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Re: New work on fonts at W3C

From: Dave Crossland <dave@lab6.com>
Date: Tue, 23 Jun 2009 00:01:24 +0100
Message-ID: <2285a9d20906221601j799d284cte05f5dd04bf1a953@mail.gmail.com>
To: "Levantovsky, Vladimir" <Vladimir.Levantovsky@monotypeimaging.com>
Cc: Jonathan Kew <jonathan@jfkew.plus.com>, www-style@w3.org
2009/6/22 Levantovsky, Vladimir <Vladimir.Levantovsky@monotypeimaging.com>:
> On Monday, June 22, 2009 5:49 PM Jonathan Kew wrote:
>>
>> In regard to your last comment:
>>
>> > I am afraid to do what John proposed would be absolutely impractical
>> > and
>> > prohibitively expensive from the production process point of view. I
>> > cannot see how we can put this burden on our customers, and I don't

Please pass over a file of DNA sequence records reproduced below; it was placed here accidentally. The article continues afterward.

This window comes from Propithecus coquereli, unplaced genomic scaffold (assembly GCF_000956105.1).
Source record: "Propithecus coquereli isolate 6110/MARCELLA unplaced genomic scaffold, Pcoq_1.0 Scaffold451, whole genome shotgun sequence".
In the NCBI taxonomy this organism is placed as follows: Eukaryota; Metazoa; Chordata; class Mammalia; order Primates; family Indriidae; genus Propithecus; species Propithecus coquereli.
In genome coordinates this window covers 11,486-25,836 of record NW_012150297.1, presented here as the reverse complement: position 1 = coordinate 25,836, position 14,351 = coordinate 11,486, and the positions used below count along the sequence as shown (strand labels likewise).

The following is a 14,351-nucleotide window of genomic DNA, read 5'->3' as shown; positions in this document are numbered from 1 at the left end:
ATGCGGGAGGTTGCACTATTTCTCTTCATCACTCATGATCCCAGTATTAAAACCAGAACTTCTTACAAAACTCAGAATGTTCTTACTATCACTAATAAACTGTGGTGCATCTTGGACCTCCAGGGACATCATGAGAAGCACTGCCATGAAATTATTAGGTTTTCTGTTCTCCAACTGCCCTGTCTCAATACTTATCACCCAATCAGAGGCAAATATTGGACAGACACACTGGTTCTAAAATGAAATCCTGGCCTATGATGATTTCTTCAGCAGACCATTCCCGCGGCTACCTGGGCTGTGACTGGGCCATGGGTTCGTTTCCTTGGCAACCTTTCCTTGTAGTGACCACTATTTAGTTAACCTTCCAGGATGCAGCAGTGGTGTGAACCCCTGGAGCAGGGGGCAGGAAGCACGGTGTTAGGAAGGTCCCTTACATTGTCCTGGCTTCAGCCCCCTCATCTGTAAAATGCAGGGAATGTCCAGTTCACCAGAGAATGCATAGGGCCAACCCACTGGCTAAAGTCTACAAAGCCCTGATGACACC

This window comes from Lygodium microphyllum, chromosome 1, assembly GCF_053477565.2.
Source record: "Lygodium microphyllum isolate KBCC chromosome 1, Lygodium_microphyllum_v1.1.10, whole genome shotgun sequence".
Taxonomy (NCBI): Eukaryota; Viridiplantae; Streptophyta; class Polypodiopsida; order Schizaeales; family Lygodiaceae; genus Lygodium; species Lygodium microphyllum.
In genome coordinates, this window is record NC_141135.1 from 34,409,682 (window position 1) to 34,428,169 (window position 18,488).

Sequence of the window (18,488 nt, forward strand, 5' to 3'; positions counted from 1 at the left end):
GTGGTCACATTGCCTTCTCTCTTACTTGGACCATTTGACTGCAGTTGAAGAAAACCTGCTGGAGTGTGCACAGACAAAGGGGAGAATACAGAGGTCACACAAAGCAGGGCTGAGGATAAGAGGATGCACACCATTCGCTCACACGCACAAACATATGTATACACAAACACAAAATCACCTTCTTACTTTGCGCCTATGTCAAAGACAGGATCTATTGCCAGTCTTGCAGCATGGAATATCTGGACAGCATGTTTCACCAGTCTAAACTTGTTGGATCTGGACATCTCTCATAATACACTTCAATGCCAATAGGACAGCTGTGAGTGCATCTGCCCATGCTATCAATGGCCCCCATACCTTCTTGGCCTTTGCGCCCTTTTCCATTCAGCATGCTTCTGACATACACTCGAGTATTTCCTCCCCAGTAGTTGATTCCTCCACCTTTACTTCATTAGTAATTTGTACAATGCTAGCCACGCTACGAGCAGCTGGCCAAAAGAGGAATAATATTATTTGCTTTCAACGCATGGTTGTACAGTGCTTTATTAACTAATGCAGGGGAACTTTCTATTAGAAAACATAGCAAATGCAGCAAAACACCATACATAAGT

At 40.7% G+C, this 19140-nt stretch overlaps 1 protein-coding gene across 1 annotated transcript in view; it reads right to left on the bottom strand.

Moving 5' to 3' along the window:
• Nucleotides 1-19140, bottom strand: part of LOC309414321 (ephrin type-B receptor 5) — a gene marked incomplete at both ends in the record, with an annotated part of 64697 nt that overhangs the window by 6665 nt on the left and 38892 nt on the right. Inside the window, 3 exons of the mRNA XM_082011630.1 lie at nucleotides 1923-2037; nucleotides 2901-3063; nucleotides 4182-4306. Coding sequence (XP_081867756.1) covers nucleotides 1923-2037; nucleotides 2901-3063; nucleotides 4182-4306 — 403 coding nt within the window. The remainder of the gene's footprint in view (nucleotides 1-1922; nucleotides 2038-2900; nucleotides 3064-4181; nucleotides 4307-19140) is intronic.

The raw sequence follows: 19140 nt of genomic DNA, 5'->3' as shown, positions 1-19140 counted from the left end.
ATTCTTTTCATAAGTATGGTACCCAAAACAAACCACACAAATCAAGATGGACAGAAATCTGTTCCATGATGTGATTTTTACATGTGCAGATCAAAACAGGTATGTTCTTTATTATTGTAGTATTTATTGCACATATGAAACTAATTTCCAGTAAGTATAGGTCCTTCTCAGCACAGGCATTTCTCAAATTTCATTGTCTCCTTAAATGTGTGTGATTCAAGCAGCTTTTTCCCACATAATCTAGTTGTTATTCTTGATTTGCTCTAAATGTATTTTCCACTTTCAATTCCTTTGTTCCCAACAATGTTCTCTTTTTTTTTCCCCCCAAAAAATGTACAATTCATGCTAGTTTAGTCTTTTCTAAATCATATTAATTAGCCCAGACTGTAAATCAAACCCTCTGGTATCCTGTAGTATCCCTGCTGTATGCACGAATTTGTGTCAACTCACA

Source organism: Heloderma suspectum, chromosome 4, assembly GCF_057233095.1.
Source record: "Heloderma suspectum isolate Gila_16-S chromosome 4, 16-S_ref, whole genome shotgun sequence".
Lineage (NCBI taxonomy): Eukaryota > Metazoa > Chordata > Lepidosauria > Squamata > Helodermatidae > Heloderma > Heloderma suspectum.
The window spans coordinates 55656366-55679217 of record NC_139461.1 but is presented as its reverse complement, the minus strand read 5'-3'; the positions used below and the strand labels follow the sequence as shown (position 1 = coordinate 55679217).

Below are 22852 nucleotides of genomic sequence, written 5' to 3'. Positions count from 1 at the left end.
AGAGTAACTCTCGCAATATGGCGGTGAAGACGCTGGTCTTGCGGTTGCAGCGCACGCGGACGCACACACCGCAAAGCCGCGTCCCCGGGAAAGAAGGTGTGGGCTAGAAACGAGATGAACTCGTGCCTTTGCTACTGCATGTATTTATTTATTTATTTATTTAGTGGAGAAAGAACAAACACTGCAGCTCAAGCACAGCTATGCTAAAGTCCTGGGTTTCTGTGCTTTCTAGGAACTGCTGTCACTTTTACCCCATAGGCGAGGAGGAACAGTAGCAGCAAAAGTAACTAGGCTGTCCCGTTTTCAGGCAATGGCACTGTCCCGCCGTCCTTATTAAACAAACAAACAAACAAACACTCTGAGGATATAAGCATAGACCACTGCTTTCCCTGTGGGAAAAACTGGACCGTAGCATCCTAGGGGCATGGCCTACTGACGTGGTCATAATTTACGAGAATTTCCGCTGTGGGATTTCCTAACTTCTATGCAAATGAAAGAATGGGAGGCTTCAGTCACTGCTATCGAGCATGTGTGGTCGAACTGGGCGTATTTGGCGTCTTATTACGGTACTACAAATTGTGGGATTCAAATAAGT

>> > think that modifying every single copy of a font licensed for web
>> > use by
>> > changing its name will work, especially because I'd imagine that
> most
>> > font EULAs would also allow non-web use where normal, full-featured
>> > font
>> > versions with proper names and styles have to be supported.
>>
>> I'm not sure this is as impractical as you suggest. Vendors such as
>> Monotype would continue to deliver "normal" fonts, but customers
>> wishing to use those fonts on a web server would be required (by the
>> EULA) to use a tool that replaces the names with "No Trespassing"
>> signs -- how is this more burdensome than having to use a tool that
>> converts the OTF font to EOT?
>
> I find it even hard to imagine that we would ever "ask" our customers to
> do this. In essence, it can only be done by hand,

Um, that makes no sense at all; a child could write a program that
replaces the names inside a font file with "No Trespassing" strings.
Received on Monday, 22 June 2009 23:02:21 GMT

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